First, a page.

Is the National Air and Space Intelligence Center (NASIC) at Wright-Patterson Air Force Base playing a role in helping U.S. and Canadian governments identify the unknown “objects” discovered in North American airspace in the past week?
Some observers think it’s a decent bet, particularly with Congress’ recently expanded mandate for NASIC in the arena of UFOs, or “UAPs” as they’re often called today, short for “unidentified aerial phenomena.”
Over three days this past weekend, Air Force jets shot down three airborne objects, flying over Alaska, Canada and Lake Huron. Counting an earlier balloon thought to be a surveillance device from China, four objects have been shot down in about nine days.
Details have been scarce as to the origin and purpose of the latter trio of objects. But answering those questions is part of NASIC’s job.
“Analyzing the nature and origin of unidentified aerial phenomena is a core feature of what NASIC does,” said defense industry analyst Loren Thompson, who is chief operating officer of the Lexington Institute in northern Virginia and who is familiar with NASIC and Wright-Patterson, where NASIC is headquartered. “It’s a safe bet the intelligence agency is working closely with NORAD (the North American Aerospace Defense Command) to figure out the recent sightings, and assess what they mean for the future.”
“One would think NASIC would be involved in some fashion,” said Douglas Dean Johnson, a Maryland resident who has long followed Congressional work on the question of UAPs.
A NASIC representative referred questions to NORTHCOM, or the U.S. Northern Command, which provides and oversees command and control of Department of Defense homeland defense efforts.
U.S. Rep. Mike Turner, R-Dayton, chairman of the House Permanent Select Committee on Intelligence, told CNN this weekend that: “We really have to declare that we’re going to defend our airspace. And then we need to invest. This shows some of the problems and gaps that we have. We need to fill those as soon as possible because we certainly now ascertain there is a threat.”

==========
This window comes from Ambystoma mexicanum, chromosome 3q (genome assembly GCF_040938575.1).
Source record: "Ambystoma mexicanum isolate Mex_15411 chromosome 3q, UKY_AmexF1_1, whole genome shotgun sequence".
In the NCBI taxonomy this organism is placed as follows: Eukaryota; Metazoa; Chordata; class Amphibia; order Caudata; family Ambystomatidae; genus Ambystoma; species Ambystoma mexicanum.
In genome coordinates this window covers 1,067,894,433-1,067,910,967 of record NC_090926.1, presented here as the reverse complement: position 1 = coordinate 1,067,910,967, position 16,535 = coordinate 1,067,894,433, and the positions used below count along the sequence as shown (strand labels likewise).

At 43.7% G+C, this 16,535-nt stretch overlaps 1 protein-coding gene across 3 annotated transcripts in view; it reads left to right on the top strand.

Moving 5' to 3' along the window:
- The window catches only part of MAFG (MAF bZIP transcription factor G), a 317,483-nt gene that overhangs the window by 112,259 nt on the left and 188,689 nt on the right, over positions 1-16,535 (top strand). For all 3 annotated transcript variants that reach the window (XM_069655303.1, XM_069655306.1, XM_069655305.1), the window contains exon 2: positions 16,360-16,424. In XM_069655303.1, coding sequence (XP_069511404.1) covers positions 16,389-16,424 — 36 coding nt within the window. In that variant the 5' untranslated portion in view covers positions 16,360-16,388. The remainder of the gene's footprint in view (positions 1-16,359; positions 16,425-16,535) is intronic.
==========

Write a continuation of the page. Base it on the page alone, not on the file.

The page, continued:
In an interview with the Dayton Daily News on Monday, Turner declined to provide specifics on whether NASIC is involved in examining these objects. But he acknowledged that gathering information about these kinds of incidents do “fall within the core mission” of NASIC and similar agencies.
“The threats to the United States have increased by both the complexity and the number of foreign actors,” the congressman said. “We are going to have to step up our game. We are not merely watching Russia anymore.”
“These intelligence collection threats could prove devastating to some of our most important military sites,” he added.
When it passed the Consolidated Appropriations Act in March 2022, Congress did indeed give NASIC a role in the investigation of unidentified flying objects.
That law requires that all Department of Defense and federal Intelligence Community components share UAP information with NASIC, as well as a Pentagon office on the issue, the then-new Airborne Object Identification and Management Synchronization Group.
Johnson noted that the law requires that “each element of the Intelligence Community and component of the Department of Defense with data relating to unidentified aerial phenomena shall make such data available immediately...to the National Air and Space Intelligence Center.”
Wright-Patterson has a notable history in this arena. The base was the headquarters of Project Blue Book, the Air Force’s program to investigate UFOs in the 1950s and 1960s until it was terminated in late 1969.
Project Blue Book, and forerunners known as Project Sign and Project Grudge, investigated 12,618 sightings reported around the world between 1947 to 1969. Of those, 701 were never explained, according to a January 1985 letter on the topic issued by Wright-Patterson public affairs officials.